Originally Posted by Direckshun
I give Bush immense credit for embracing a philosophy that supported democratizing the Middle East. I think that philosophy does come out and does pay dividends, even in the face of what I consider to be disasterous policy blunders and poisonous decisions that make the process more difficult than it needs to be.
No President before Bush paid stronger lip service or, however faulty, actual service, to liberating the Middle East than he did. Any credit to Americans for helping this process must be partially distributed to Bush.
But it wasn't his head in the way or a policeman's bullet. It wasn't his chest underneathe a camel hoof. And it wasn't his fight.
The hardest work was done, and the largest amount of the credit belongs, to the Egyptian people who have done superb work minimalizing personal harm & property, and maintaining their principles through the end.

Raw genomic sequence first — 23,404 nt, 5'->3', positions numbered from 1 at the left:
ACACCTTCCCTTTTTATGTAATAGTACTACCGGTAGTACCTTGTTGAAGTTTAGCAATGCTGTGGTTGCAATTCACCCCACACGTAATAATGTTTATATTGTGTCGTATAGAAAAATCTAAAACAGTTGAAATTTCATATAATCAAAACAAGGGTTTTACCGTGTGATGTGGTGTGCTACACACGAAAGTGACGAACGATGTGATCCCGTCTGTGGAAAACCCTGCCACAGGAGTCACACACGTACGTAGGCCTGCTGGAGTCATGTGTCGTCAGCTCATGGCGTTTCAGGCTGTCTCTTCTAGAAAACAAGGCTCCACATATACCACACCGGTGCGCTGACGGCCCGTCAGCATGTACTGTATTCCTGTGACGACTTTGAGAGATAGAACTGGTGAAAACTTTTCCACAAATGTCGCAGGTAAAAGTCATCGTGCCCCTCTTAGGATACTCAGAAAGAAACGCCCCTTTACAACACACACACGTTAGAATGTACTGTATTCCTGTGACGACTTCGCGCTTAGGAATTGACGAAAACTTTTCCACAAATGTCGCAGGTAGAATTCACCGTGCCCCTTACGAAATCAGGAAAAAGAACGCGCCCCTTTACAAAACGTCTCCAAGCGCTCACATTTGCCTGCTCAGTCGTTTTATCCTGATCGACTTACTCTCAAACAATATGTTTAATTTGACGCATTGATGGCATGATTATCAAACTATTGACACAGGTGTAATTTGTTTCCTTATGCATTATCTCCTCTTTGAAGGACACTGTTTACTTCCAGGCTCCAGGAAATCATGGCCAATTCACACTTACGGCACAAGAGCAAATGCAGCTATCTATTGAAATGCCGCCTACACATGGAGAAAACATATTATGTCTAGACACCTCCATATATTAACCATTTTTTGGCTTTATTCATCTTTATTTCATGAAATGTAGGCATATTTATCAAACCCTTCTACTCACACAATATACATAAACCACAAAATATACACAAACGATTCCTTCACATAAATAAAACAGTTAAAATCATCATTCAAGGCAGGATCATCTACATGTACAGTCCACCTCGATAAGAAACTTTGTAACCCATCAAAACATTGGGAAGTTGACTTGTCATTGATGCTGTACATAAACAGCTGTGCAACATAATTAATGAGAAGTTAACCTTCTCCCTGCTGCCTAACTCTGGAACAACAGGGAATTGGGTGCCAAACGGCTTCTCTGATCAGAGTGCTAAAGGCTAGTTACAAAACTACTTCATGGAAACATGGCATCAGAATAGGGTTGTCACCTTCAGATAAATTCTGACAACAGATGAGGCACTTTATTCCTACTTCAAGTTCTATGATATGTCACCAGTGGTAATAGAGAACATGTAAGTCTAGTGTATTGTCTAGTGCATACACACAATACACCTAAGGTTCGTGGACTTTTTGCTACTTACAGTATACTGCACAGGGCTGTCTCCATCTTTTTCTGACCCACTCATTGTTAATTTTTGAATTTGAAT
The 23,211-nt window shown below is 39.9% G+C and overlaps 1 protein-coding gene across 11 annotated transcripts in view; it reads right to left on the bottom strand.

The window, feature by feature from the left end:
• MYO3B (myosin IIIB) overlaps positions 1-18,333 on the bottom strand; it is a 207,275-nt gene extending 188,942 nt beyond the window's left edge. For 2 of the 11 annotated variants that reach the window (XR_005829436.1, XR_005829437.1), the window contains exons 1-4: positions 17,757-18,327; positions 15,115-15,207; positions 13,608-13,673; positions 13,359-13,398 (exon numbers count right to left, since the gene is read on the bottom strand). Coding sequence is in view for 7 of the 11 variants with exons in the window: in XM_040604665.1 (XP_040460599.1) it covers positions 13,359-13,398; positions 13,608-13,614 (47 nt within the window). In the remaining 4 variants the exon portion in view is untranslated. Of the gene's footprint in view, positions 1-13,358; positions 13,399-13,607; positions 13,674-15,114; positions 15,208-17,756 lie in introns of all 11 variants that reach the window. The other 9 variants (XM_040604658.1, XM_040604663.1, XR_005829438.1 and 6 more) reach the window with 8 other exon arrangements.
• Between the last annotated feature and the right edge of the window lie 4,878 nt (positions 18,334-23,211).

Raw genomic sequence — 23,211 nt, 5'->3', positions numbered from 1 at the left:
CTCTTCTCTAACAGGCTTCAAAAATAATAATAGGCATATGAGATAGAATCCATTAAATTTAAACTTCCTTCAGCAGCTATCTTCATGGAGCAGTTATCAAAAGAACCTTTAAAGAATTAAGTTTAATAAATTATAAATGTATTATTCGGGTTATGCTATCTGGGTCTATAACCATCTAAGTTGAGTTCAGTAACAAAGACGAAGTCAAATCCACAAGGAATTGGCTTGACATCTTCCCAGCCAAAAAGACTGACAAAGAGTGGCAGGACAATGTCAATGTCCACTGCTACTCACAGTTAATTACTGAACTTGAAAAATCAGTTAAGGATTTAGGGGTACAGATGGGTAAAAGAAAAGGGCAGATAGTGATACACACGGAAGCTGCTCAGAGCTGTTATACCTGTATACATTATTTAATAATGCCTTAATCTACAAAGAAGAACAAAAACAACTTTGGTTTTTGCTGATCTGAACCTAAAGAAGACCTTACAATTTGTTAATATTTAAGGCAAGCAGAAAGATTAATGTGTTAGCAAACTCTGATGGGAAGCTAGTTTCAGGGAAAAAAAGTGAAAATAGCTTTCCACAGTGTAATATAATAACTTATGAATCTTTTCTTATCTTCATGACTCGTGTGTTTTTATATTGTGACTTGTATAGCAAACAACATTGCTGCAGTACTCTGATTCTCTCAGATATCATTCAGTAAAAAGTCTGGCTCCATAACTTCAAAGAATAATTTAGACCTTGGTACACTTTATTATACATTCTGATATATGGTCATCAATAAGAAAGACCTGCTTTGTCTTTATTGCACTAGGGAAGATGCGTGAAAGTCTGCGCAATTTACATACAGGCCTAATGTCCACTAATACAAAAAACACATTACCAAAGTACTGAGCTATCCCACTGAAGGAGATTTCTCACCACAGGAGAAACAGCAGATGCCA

Let's face it. Any success on the part of freedom in the Middle East owes a great deal of credit to the American liberation of Iraq for getting the ball rolling.
"After voters re-elected an administration that added five trillion dollars to the nationís debt, left 23 million Americans unemployed, surrendered Iraq to Americaís enemy Iran, and enabled the Muslim Brotherhood to gain control of the largest country in the Middle East, the one lesson Republicans should agree on is that elections are driven by emotions, not reason." - David Horowitz